The CBO regularly creates projections of what the economy is going to look like over the next 10 years regarding deficits, revenue and federal spending. These projections are based on the assumption that laws regarding federal taxation & spending remain the same. With this in mind, they predict that the deficit will drop to $478 billion in 2015, which is 2.6% of the GDP. After this, the deficit is predicted to start growing in dollars and relatively to the size of the US economy. Revenue is expected to escalate at the same pace as the GDP, whilst spending is set to grow faster. The development of federal subsidies, elevated health care costs, increased federal interest rates and the aging of the population is boosting the spending rates. The federal spending on the other hand is set to fall to the lowest percentage since 1940, apart from in Social Security, net interest payments and major health care ventures.
The amount of federal debt relative to the economy size is now very high, even by historical standards. This is down to the large budget deficits, and the CBO predicts that it will equal 74% of the GBP at the end of this year, rising to 79% by 2024. This could spell serious bad news for the economy. It will give policy makers less flexibility when hit with unexpected challenges, retrain long-term financial growth and heavily increase the risk of fiscal crisis. This would be where investors start demanding higher interest rates in order for them to get involved with the governments debt.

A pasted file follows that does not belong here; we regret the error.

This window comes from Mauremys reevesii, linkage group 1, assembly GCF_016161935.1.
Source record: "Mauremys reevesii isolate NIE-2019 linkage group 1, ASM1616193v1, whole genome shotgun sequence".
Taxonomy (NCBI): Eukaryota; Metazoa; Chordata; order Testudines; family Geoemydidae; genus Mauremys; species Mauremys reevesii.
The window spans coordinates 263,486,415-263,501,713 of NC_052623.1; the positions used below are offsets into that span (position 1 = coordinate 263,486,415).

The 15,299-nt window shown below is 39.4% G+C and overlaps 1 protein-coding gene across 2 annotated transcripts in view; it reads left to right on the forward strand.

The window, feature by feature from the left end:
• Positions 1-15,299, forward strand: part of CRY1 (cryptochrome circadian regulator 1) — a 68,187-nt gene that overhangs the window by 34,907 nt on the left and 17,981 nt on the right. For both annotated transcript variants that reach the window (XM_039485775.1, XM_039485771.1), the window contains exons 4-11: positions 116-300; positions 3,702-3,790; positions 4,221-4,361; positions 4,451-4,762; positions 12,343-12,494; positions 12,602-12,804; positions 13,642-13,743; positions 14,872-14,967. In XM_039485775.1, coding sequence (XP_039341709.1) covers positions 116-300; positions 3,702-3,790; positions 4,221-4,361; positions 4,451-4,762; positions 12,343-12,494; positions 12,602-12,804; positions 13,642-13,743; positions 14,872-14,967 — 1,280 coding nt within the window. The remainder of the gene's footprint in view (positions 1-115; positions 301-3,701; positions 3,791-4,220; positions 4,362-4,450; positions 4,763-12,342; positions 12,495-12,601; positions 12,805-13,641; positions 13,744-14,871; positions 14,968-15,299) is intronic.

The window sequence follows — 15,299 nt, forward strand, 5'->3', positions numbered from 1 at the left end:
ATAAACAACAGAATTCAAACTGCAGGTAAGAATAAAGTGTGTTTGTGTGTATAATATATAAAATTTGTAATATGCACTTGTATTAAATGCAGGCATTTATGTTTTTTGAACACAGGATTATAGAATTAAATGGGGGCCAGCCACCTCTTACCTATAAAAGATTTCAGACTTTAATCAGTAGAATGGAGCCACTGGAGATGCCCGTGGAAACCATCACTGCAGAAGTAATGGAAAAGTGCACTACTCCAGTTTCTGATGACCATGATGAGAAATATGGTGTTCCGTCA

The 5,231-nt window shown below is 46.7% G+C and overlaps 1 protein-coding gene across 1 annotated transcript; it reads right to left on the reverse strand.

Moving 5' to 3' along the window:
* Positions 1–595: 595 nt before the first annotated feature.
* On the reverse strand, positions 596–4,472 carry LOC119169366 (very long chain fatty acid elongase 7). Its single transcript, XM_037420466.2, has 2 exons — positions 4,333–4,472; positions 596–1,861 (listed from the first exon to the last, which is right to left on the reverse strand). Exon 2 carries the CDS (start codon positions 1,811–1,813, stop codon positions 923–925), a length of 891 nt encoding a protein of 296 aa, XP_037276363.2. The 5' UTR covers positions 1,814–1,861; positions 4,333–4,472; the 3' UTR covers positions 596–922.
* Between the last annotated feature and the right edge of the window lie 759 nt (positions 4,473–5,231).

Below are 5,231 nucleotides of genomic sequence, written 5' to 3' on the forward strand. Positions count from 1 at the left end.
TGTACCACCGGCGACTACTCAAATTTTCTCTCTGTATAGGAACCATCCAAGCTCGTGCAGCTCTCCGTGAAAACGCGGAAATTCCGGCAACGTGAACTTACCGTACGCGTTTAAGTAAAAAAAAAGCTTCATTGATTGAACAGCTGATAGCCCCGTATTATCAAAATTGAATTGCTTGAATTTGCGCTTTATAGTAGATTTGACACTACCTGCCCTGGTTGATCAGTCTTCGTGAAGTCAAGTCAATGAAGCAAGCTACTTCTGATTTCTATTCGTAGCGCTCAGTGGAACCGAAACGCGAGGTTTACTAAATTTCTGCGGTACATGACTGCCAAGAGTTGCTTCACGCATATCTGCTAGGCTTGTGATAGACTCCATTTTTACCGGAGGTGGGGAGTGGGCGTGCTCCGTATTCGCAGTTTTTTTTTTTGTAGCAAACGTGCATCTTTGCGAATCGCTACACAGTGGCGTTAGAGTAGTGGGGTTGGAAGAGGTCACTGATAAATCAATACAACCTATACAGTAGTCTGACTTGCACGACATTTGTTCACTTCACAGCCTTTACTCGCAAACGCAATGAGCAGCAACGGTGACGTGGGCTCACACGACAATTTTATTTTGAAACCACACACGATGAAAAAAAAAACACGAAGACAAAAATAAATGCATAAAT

The severe financial impact of the 2007-2009 recession forced a very slow recovery. CBO projects that in spite of this; the economy will steadily grow through 2014 and for the next few years. Real GBP (figures adjusted to incorporate inflation) will rise about 3% from the last quarter of 2013 and the last quarter of this year, which is the largest rise in around 10 years. The amount of ‘slack’ is set to grow over the following years. This is the unused capital and labor resource. The average unemployment rate is expected to drop, but CBO predict it wont drop below 6% until 2016. The lack of job opportunities has led to the rate of participation in the labor force, but this rate is expected to return to what it would be without the weak economy.
Due to long term trends such as the slower growth in labor force because of the aging population, CBO predicts that beyond 2017 the growth of the economy will slow way below the average rate seen in the last few decades. Inflation will remain at below 2% for the next decade. This is measured by the change in price index for the PCE (Personal Consumption Expenditures). Treasury securities have seen some of the lowest interest rates in their history since the economic downturn, but these are expected to pick up over the next few years, reflecting the strength of the economy.